5. Unlike traditional ships, there isn’t a wrap-around (or even half wrap-around) outdoor promenade. Instead, the walking/running track occupies the port side of deck 7 and the shuffleboard courts are opposite on the starboard side. The best and only close-to-the-water viewing area is on deck 7, mid-ship. There is a small unobstructed viewing area cut in-between the Jetson’s futuristic-inspired lifeboats. Aside from the cushioned track never being crowded (it had better not be considering it is a two-direction loop only eight feet wide) the viewing area was pretty much undiscovered. Even when we approached the Statue of Liberty, the twenty-foot stretch of the viewing area had plenty of elbow room.
6. Queues for the Spiegel Tent dinner show and Blue Man group were out of control. People pushed, shoved and even arrived one hour ahead of time to get a good place in line. The Spiegel Tent dinner show has $15 and $20 seating categories. The seating is done as you queue so arriving early may get you a better table. My seat totally faced backwards to the performing area, making the eating process very precarious. I hope that the staff figures out a better system for making your show reservations as well as queuing up for same. The Blue Man Group is a free show performed in a six-hundred seat theater where you would expect the usual 2,000 seat main theater to be on a traditional ship. Reservations to nearly all of the shows were taken by the third day at sea. [ Note: Since my first experience, Spiegel Tent dinner show reservations are much more organized.]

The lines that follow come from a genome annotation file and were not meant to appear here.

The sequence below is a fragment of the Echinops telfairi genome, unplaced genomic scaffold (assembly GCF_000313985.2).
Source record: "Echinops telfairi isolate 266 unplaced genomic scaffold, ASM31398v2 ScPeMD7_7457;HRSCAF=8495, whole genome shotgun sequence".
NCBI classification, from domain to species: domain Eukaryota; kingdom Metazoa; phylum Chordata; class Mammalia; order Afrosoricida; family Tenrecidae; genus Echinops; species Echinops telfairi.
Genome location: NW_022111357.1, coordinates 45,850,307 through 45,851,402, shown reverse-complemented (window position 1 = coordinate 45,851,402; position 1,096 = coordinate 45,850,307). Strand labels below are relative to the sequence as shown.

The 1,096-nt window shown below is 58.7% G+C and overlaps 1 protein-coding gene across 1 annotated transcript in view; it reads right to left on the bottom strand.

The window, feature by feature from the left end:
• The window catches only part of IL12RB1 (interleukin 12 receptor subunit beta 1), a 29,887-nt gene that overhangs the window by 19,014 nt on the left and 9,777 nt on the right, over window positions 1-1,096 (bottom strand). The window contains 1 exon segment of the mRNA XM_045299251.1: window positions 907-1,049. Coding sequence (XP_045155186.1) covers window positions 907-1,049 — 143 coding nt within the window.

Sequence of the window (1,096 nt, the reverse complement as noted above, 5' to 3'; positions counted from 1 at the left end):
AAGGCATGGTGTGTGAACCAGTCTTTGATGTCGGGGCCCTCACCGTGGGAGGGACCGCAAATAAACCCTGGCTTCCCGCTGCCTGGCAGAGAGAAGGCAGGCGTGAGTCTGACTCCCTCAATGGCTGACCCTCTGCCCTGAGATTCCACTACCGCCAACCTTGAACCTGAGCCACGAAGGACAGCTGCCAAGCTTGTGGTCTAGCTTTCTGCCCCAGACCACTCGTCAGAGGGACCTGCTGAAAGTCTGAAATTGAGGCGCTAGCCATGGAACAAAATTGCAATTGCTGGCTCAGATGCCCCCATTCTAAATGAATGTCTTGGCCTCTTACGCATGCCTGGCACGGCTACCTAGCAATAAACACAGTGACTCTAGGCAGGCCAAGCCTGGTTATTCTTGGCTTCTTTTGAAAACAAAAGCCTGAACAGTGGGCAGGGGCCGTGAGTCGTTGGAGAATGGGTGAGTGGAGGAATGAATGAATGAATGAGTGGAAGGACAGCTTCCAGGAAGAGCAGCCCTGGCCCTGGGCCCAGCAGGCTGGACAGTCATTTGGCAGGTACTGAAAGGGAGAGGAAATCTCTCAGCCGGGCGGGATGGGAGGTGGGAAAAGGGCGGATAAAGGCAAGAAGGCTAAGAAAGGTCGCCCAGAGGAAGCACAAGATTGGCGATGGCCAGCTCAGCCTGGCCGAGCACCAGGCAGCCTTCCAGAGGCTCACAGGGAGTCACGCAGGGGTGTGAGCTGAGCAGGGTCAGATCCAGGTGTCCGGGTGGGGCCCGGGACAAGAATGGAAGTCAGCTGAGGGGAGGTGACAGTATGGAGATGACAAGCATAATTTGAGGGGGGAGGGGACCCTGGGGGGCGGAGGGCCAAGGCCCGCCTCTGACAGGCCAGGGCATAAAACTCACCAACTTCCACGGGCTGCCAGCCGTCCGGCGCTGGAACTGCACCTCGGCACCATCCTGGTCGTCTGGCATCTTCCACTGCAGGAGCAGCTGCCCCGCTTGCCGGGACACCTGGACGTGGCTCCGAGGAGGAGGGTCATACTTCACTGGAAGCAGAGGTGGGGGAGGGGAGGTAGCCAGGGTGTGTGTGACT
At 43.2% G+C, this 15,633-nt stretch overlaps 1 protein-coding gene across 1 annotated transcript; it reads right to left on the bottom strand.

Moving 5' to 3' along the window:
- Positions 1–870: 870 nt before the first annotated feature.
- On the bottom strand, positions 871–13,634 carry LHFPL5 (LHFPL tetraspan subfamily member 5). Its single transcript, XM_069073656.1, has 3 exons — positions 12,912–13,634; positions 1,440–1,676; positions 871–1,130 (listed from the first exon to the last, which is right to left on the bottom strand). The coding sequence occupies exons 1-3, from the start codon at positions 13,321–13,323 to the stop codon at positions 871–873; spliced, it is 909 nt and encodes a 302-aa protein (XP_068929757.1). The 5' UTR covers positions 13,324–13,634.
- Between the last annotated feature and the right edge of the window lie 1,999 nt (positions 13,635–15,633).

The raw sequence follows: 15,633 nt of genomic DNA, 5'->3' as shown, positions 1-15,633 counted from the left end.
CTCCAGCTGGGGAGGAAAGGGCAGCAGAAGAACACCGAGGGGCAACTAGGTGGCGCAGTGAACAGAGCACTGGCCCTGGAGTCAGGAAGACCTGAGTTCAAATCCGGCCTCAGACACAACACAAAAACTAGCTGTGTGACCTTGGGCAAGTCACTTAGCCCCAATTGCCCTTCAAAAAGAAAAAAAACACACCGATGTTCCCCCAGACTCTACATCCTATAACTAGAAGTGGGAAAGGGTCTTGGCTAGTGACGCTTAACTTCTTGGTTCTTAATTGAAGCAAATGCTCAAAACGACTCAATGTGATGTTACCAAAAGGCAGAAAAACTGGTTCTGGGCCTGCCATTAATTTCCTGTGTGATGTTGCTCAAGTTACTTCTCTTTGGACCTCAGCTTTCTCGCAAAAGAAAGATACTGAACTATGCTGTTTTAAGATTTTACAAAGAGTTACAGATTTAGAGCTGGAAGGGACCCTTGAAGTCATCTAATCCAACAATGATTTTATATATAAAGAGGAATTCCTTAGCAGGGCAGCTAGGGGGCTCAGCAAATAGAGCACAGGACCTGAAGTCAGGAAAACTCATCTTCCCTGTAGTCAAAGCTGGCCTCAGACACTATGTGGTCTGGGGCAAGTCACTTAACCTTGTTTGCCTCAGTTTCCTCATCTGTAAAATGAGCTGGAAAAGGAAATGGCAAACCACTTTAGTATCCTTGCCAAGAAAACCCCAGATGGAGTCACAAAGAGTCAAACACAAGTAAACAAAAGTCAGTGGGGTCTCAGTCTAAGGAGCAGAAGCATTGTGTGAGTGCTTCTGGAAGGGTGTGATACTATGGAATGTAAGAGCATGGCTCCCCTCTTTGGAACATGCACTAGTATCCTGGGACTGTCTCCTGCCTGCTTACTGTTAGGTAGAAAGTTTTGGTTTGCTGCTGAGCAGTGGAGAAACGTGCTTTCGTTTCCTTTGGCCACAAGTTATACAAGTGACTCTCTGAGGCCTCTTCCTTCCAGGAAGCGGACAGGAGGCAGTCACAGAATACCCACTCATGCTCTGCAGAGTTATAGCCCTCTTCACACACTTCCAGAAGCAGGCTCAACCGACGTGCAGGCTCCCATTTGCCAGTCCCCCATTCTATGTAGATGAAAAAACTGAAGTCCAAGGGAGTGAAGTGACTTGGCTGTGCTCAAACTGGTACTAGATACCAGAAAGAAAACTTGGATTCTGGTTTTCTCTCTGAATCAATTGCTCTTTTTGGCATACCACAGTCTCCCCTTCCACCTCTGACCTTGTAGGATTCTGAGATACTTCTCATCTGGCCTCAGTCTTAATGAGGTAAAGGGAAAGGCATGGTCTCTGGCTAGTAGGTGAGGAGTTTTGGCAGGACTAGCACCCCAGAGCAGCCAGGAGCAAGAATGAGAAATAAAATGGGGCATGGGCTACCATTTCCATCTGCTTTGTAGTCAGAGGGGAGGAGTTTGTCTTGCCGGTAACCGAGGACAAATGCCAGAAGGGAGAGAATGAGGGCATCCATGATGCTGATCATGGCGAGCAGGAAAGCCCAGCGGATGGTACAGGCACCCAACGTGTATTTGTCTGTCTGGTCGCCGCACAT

The day of arrival in New York soon caught up with us, despite setting our watches back one hour every night. Thus the beauty of a westbound crossing; no jet lag and 25-hour days to enjoy the voyage.
No matter how fabulous the cruise, the last experience a passenger remembers is debarkation. When things go awry at debarkation time, whether the fault of the cruise line or Immigration itself, anxious passengers always blame the cruise line. So was the case when we arrived in New York city and finally alongside at 11am. I still don’t know for certain whose fault it was (the cruise line always blames Immigration and vice-versa) but speaking as a self-assisted early walk-off, it wasn’t pretty. I didn’t disembark until nearly 2pm.